Back on the road!
Initiated in 2013, the college road trip for juniors and seniors is always a big hit, but since 2018 the trip was set aside, until now. Director of Academic and College Counseling Mr. Jesse Struck has returned to EC and is glad to give students the opportunity once more saying, “[The trip] was so positive and fun, students look forward to it every year.”
Viewing four colleges over the course of four days, the group of 12 visited Cairn University, Liberty University, University of Richmond, and Gettysburg College. The ride to each campus was taken care of by renting two minivans. Ms. Kerlen drove one, and Mr. Struck drove the other with six students in each. Mr. Struck says he’s always wanted a minivan and “loved it”, adding, “I’m a huge minivan fan.”
Each day was a little different, but always had two common themes, he says, “a little bit of driving, and a chunk of time on campus… some days we were in the car three to five hours, sometimes just two hours.”
At the college itself, the students gained information at the admissions office, were given a campus tour, and were given the chance to eat in one of the dining halls, as well as connect with any EC alumni located there.
Outside of their time on campus they would go out and explore the area. The weather was good, as the group went farther south rather than north.
Struck’s overall impression of the trip was as follows: “I think it was awesome; I’m super pleased. The students who came on the trip had a great time and learned a lot about their own college preferences. The goal of the trip was to provide exposure to different kinds of colleges, small or large, Christian and non-Christian, and a better sense of what each place feels like.” He went on to say that these goals were accomplished during the trip, and that it was really fun and valuable.
When asked why students should come on this trip, Mr. Struck gives his perspective; “It is the most fun and cost effective way to visit this many schools. The total fee is $350, which covers food, accommodations overnight, transportation, and four college campuses… and it’s cheaper than traveling with family. If you are a junior, this gives you a head start in understanding the type of college that is the right fit for you. Start to learn what you might prefer early in your college planning process, this helps make decisions easier moving forward having visited a few colleges.”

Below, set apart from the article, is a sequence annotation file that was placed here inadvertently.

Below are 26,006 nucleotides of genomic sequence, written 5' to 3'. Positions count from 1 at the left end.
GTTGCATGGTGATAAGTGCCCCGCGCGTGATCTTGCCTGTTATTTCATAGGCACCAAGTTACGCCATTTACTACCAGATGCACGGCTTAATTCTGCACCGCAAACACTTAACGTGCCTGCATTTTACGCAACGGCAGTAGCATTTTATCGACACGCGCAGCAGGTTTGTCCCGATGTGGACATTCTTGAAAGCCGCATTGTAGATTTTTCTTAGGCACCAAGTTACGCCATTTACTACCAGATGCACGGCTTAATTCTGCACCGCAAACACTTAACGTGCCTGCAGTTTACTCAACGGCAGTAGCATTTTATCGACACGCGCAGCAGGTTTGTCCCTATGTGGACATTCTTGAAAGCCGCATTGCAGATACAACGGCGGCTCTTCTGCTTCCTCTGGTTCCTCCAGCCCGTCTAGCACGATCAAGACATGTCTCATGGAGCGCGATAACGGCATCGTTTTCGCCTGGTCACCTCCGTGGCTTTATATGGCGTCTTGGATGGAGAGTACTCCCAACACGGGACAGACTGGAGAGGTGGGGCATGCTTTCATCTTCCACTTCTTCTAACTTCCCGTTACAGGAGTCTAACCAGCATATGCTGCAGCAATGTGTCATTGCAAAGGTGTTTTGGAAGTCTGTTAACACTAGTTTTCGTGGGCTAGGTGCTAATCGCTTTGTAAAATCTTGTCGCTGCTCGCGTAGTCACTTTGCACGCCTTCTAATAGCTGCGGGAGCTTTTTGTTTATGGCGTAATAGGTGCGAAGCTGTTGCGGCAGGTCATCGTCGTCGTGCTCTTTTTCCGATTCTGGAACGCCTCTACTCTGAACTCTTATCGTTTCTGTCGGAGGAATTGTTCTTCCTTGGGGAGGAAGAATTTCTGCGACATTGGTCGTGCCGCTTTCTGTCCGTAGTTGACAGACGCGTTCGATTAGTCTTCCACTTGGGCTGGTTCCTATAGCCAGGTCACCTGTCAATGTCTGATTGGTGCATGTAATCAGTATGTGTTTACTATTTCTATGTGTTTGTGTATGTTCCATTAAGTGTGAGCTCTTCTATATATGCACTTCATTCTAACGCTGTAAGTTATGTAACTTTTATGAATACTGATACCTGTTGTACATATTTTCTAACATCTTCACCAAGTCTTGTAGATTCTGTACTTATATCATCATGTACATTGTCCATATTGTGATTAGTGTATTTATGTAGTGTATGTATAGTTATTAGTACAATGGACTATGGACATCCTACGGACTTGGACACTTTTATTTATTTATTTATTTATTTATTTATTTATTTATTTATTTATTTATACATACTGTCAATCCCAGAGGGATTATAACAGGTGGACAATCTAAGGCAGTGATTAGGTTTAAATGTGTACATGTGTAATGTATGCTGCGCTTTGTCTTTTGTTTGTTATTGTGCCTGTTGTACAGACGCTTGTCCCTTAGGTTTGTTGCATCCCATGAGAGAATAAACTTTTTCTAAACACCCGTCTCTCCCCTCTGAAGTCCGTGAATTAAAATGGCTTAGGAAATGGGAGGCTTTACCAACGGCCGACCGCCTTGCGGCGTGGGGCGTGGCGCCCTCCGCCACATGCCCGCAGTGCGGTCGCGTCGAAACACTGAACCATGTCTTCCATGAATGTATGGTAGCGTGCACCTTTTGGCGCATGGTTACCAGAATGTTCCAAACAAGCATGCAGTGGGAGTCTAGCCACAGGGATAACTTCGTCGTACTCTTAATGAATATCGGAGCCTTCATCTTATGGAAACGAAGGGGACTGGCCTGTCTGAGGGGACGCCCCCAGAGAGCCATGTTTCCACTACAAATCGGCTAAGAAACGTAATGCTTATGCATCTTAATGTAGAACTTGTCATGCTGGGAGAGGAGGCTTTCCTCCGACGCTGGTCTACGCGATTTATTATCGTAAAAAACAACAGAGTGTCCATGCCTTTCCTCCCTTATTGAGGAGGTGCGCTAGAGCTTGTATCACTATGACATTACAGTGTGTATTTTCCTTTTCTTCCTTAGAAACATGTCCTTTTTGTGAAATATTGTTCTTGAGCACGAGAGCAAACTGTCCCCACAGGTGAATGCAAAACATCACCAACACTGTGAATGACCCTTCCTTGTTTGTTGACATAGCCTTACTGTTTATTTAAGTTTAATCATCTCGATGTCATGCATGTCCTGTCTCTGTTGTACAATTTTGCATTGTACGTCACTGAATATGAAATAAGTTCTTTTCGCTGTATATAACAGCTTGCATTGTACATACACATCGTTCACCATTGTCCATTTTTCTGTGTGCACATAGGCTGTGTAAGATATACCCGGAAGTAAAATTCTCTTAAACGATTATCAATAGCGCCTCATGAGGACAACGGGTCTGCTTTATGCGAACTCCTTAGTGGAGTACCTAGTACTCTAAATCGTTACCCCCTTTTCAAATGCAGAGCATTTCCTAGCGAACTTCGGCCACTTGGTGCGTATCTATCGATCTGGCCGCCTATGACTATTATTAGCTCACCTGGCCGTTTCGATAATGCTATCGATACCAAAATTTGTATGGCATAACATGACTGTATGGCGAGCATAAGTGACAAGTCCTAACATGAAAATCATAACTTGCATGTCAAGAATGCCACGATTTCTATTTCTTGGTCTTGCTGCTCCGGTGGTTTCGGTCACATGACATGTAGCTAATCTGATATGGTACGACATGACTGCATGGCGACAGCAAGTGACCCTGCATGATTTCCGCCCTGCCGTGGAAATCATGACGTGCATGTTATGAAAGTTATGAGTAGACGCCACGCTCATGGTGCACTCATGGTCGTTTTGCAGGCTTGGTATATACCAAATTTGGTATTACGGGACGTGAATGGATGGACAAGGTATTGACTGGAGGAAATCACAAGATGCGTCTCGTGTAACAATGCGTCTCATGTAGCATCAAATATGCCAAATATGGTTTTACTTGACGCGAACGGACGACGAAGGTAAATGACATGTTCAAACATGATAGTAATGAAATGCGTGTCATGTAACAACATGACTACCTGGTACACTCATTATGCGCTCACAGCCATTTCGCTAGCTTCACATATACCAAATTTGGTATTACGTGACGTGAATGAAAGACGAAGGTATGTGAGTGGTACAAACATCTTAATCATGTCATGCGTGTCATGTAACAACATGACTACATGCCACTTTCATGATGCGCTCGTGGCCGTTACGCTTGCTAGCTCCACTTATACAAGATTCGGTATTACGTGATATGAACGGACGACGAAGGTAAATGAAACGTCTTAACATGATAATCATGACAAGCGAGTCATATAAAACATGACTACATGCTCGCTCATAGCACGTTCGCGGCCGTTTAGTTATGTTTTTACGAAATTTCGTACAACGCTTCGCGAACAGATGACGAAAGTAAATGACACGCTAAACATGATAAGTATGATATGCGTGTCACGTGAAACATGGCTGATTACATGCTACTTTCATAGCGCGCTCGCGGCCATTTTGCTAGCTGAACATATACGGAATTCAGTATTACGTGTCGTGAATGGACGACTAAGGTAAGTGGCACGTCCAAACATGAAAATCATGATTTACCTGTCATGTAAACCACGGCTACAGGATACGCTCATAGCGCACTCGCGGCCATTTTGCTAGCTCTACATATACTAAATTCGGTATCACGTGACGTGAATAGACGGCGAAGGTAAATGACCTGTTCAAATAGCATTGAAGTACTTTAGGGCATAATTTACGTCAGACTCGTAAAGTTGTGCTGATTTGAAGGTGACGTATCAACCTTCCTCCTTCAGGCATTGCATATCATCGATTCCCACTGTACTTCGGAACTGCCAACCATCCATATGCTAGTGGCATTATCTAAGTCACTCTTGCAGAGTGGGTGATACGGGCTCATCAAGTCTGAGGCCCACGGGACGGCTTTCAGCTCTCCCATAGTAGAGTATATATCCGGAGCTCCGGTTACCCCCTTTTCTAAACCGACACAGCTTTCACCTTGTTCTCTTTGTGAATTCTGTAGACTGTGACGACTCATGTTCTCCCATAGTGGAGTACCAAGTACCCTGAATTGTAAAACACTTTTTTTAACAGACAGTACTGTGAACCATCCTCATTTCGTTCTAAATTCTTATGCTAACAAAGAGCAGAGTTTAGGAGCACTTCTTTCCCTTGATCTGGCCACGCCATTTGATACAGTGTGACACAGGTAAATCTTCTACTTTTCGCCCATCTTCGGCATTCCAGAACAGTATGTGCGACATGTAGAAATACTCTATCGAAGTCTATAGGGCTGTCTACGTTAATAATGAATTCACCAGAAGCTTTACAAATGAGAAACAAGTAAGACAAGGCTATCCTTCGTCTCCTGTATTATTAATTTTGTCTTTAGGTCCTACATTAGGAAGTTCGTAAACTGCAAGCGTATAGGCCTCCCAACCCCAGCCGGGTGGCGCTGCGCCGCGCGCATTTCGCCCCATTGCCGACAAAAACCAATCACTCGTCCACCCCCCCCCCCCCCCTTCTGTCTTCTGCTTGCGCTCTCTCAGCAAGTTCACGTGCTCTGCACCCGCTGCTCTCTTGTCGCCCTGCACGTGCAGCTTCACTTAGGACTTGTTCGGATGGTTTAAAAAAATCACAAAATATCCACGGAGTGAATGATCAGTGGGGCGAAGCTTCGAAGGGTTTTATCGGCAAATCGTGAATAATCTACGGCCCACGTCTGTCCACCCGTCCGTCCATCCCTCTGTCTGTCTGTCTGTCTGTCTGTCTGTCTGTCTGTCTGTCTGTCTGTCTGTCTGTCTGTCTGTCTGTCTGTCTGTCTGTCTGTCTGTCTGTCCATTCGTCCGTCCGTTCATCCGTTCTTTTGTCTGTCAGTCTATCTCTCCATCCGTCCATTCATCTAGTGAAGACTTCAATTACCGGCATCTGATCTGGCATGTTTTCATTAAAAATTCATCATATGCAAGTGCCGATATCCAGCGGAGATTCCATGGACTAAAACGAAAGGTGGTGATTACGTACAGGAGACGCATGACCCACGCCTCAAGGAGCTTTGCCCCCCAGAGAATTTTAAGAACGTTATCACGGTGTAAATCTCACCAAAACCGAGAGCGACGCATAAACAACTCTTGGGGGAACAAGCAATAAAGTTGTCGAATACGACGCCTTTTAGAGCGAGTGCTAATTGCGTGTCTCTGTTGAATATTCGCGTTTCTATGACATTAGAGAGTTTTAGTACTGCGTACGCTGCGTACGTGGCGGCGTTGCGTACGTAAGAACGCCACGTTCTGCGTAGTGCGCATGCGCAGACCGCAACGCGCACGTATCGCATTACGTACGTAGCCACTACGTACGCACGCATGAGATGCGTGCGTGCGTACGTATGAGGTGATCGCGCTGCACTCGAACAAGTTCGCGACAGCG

Junior Timothy LaBianca had no expectations for the trip, “I didn't give it too much thought; I was going to see what I liked or disliked.”
Afterwards he gained a better idea of what he wanted and learned some important information, such as student to teacher ratios, size of different schools, and majors that were offered. Overall Tim recommends the trip for those who want to learn more about college. “Everyone should go at least once to understand colleges better…it's really a lot of fun.”
His advice about college is not to wait (to apply) and not to worry. “Wherever you end up is because God wanted you there.”
Senior Katherine Marshall also went on the trip, but had some expectations in mind such as, “to have a good time and learn more about what I like and don't like about campuses.” Her expectations matched reality as she “had a blast on the trip,” and found what she is looking for in a college. Katherine also learned that she likes big campuses better, adding, “cafeteria food can be really good if you go to the right campus.”
This trip prepares her for college because it “helps get a sense of what it would be like walking on different campuses and going to class.”
When asked why people should go on this trip, Katherine says “It is a great way to learn quickly about colleges and to be able to compare and get a sense of what you want and do not want in a college.” Following this she says that walking through the Richmond campus was really beautiful.
Her final advice for people looking at colleges is to create a list of what you want and don't want in a college, (such as size, religion, proximity, price, athletics, and other) because it, “really helps narrow down where you can actually see yourself.”